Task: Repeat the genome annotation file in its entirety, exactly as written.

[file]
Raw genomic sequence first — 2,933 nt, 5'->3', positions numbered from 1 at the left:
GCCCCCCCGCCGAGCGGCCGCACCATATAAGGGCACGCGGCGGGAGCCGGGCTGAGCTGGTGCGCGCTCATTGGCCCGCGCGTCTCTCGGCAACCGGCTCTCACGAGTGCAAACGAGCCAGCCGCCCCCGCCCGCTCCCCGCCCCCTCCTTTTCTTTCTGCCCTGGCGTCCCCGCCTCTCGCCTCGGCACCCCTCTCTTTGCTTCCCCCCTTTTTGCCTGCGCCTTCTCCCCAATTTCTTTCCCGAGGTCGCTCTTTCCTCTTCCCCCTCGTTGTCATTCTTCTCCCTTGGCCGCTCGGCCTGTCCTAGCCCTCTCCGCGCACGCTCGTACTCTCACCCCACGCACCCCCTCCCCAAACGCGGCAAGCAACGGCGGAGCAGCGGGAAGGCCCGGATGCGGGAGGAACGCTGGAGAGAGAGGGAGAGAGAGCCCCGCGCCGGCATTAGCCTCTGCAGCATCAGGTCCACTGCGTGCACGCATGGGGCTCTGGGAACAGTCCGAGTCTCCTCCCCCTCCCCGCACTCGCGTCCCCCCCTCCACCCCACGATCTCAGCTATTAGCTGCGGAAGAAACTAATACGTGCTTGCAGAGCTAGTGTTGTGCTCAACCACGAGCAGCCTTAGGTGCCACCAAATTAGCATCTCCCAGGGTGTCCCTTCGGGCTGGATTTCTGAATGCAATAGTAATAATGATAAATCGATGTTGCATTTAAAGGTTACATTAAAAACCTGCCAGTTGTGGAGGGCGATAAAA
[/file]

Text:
Raw genomic sequence first — 2,933 nt, 5'->3', positions numbered from 1 at the left:
GCCCCCCCGCCGAGCGGCCGCACCATATAAGGGCACGCGGCGGGAGCCGGGCTGAGCTGGTGCGCGCTCATTGGCCCGCGCGTCTCTCGGCAACCGGCTCTCACGAGTGCAAACGAGCCAGCCGCCCCCGCCCGCTCCCCGCCCCCTCCTTTTCTTTCTGCCCTGGCGTCCCCGCCTCTCGCCTCGGCACCCCTCTCTTTGCTTCCCCCCTTTTTGCCTGCGCCTTCTCCCCAATTTCTTTCCCGAGGTCGCTCTTTCCTCTTCCCCCTCGTTGTCATTCTTCTCCCTTGGCCGCTCGGCCTGTCCTAGCCCTCTCCGCGCACGCTCGTACTCTCACCCCACGCACCCCCTCCCCAAACGCGGCAAGCAACGGCGGAGCAGCGGGAAGGCCCGGATGCGGGAGGAACGCTGGAGAGAGAGGGAGAGAGAGCCCCGCGCCGGCATTAGCCTCTGCAGCATCAGGTCCACTGCGTGCACGCATGGGGCTCTGGGAACAGTCCGAGTCTCCTCCCCCTCCCCGCACTCGCGTCCCCCCCTCCACCCCACGATCTCAGCTATTAGCTGCGGAAGAAACTAATACGTGCTTGCAGAGCTAGTGTTGTGCTCAACCACGAGCAGCCTTAGGTGCCACCAAATTAGCATCTCCCAGGGTGTCCCTTCGGGCTGGATTTCTGAATGCAATAGTAATAATGATAAATCGATGTTGCATTTAAAGGTTACATTAAAAACCTGCCAGTTGTGGAGGGCGATAAAA